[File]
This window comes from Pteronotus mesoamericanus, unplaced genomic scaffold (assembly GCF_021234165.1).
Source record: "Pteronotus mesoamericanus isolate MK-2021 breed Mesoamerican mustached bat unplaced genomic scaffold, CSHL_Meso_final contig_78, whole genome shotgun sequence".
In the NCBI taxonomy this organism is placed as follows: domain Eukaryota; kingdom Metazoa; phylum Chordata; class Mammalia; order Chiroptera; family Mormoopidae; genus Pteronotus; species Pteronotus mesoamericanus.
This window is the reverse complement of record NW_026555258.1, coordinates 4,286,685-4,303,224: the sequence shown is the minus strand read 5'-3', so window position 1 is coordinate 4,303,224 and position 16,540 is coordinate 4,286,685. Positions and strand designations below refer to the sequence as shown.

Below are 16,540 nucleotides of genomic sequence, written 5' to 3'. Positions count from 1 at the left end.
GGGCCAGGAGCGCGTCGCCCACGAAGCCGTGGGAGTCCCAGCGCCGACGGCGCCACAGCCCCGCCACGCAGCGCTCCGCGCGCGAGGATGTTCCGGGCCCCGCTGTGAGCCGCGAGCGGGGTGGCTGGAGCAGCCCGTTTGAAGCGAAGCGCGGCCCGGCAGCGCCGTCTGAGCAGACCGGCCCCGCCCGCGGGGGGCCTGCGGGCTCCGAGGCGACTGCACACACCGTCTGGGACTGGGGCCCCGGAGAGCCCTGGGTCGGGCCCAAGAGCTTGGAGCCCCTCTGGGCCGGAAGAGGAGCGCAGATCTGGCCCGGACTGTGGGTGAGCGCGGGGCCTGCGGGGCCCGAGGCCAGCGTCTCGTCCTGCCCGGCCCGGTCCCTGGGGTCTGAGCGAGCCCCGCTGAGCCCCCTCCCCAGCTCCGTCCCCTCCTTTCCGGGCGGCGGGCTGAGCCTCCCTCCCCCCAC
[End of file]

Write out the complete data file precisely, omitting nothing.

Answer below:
This window comes from Pteronotus mesoamericanus, unplaced genomic scaffold (assembly GCF_021234165.1).
Source record: "Pteronotus mesoamericanus isolate MK-2021 breed Mesoamerican mustached bat unplaced genomic scaffold, CSHL_Meso_final contig_78, whole genome shotgun sequence".
In the NCBI taxonomy this organism is placed as follows: domain Eukaryota; kingdom Metazoa; phylum Chordata; class Mammalia; order Chiroptera; family Mormoopidae; genus Pteronotus; species Pteronotus mesoamericanus.
This window is the reverse complement of record NW_026555258.1, coordinates 4,286,685-4,303,224: the sequence shown is the minus strand read 5'-3', so window position 1 is coordinate 4,303,224 and position 16,540 is coordinate 4,286,685. Positions and strand designations below refer to the sequence as shown.

Below are 16,540 nucleotides of genomic sequence, written 5' to 3'. Positions count from 1 at the left end.
GGGCCAGGAGCGCGTCGCCCACGAAGCCGTGGGAGTCCCAGCGCCGACGGCGCCACAGCCCCGCCACGCAGCGCTCCGCGCGCGAGGATGTTCCGGGCCCCGCTGTGAGCCGCGAGCGGGGTGGCTGGAGCAGCCCGTTTGAAGCGAAGCGCGGCCCGGCAGCGCCGTCTGAGCAGACCGGCCCCGCCCGCGGGGGGCCTGCGGGCTCCGAGGCGACTGCACACACCGTCTGGGACTGGGGCCCCGGAGAGCCCTGGGTCGGGCCCAAGAGCTTGGAGCCCCTCTGGGCCGGAAGAGGAGCGCAGATCTGGCCCGGACTGTGGGTGAGCGCGGGGCCTGCGGGGCCCGAGGCCAGCGTCTCGTCCTGCCCGGCCCGGTCCCTGGGGTCTGAGCGAGCCCCGCTGAGCCCCCTCCCCAGCTCCGTCCCCTCCTTTCCGGGCGGCGGGCTGAGCCTCCCTCCCCCCAC